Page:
As illustrated, the TestheadExecutionSupervisor 220 class preferably implements a testQueue and an executionQueue, and a testResults attribute which holds the current test results being forwarded to the controller object that activated the currently executed test. The TestheadExecutionSupervisor 220 class preferably also implements functions for runManual, addTestQueue, addExecutionQueue, getExecuteQueueHead, notifyTestQueue, getNextManualTest, getNextAutoDebugTest, resultavailable, is ManualOrAuto, and getResult( ).

The ManualTestController 250 compiles any testsource when a user invokes a manual debug option (e.g., the Run Button on the GUI which invokes the runManual function). The ManualTestController 250 populates the ExecutionQueue of the TestheadExecutionSupervisor 220 with TestSource objects to send to TestHead. The ManualTestController 250 is a thread that goes into a wait state when the queue is empty and wakes up when the queue is populated.

The AutomatedDebugTestController 240 composes and complies any testsource when the user invokes the autodebug capability (e.g., the AutoDebug Button in the GUI). The AutomatedDebugTestController 240 populates the ExecutionQueue of the TestheadExecutionSupervisor 220 with TestSource objects to send to TestHead. The AutomatedDebugTestController 240 is a thread that goes into a wait state when the queue is empty and wakes up when the queue is populated.

If multiple execution queues are implemented, for example a separate manual test queue 181 and a separated automated test queue 182, it is necessary to synchronize the queues and ensure that only one queue is running at any given time. The queues are synchronized and brought into a known state in the following cases: when a test is submitted (both manual and auto), when the controller obtains a test, when the controller encounters a compilation error in preparing the test for execution, when there is a loss of a test head resource for whatever reason, when a test has completed execution.

The present invention maximizes the utilization of the test head 10 by applying automated tests during the idle time between manually submitted tests (i.e., after the last completed manual test and before the commencement of the next manual test). Preferably, the automated tests are self-generated test cases that contribute to the overall debugging experience. Thus, otherwise idle test head time is consumed with meaningful work which assists and reduces the workload of the test engineer. More tests are therefore conducted within the same timeframe, and test head resources are fully utilized during the debugging phase.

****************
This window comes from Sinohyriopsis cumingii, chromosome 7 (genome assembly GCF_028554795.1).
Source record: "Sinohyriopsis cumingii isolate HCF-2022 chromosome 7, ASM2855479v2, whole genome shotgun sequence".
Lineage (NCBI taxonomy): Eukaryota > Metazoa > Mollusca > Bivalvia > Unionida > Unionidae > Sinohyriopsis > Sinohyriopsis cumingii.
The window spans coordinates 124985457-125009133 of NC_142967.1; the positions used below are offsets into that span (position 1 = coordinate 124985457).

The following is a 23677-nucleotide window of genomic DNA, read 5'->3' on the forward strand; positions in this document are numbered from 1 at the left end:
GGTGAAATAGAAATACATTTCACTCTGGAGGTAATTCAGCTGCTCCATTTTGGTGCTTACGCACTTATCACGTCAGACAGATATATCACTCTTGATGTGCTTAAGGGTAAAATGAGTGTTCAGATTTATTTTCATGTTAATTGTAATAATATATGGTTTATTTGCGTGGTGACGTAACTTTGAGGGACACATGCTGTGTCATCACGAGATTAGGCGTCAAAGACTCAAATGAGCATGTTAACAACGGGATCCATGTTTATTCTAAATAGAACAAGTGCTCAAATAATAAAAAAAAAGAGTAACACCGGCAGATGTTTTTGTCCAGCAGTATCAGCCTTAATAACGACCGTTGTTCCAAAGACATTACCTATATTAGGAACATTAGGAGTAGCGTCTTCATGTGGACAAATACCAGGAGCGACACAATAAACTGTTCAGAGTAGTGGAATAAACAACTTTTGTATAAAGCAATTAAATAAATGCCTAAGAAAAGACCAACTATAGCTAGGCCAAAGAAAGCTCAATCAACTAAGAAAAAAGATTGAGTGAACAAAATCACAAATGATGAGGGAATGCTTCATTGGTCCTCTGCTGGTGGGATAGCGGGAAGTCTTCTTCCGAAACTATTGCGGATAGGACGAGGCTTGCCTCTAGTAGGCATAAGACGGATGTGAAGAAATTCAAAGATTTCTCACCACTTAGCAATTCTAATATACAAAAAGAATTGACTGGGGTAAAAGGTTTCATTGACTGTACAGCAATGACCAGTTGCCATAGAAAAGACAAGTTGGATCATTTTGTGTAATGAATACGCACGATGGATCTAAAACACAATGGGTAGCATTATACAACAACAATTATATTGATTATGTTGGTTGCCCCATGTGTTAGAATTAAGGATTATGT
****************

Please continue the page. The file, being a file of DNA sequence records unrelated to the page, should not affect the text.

FIG. 9 is a flowchart illustrating an exemplary method 300 of the invention for maximizing utilization of a test head of an automated tester. As illustrated, the method 300 generally includes receiving prioritized tests to be executed on the test head (step 301). In the illustrative embodiment, the source from which the tests are received identify the priority of the received test. In this regard, if a test is received from the Manual Test Controller 150, the test is considered a “high” priority test, whereas if the test is received from the Automated Debug Controller 140, the test is considered a “low” priority test. Other priority schemes may be implemented. The execution status of the test head is monitored (step 302). If the test head is in an idle state (determined in step 303), then the priorities of the pending tests are examined. If one or more high priority tests are pending, a high priority test is selected (step 304) and dispatched to the test head for execution (step 305), and the state of the test head changes from “idle” to “busy”. If no high priority tests are pending but one or more low priority tests are pending, a low priority test is selected (step 306) and dispatched to the test head for execution (step 307) and the state of the test head changes from “idle” to “busy”. The method is repeated, receiving new tests when submitted and monitoring the status of the test head to submit pending tests in order of priority.

In the preferred embodiment, the automatic debug function is enabled to allow the automatic debug controller to automatically generate low priority tests to be executed on the test head.

It will be appreciated that in order to meet realtime requirements of automated industrial testers, the operational methods 200 and 300 FIGS. 6 and 9 respectively are preferably implemented as one or more software routines or applications comprising program instructions tangibly embodied on a storage medium for access and execution by computer hardware. Accordingly, the functional blocks of FIGS. 1 and 3 necessarily comprise hardware and preferably software.

Although this preferred embodiment of the present invention has been disclosed for illustrative purposes, those skilled in the art will appreciate that various modifications, additions and substitutions are possible, without departing from the scope and spirit of the invention as disclosed in the accompanying claims. It is also possible that other benefits or uses of the currently disclosed invention will become apparent over time.

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Classifications
U.S. Classification324/750.01
International ClassificationG01R31/28
Cooperative ClassificationG01R31/2894, G01R31/2886, G01R31/31723, G01R31/31705
European ClassificationG01R31/317R, G01R31/28G5, G01R31/28G7, G01R31/317F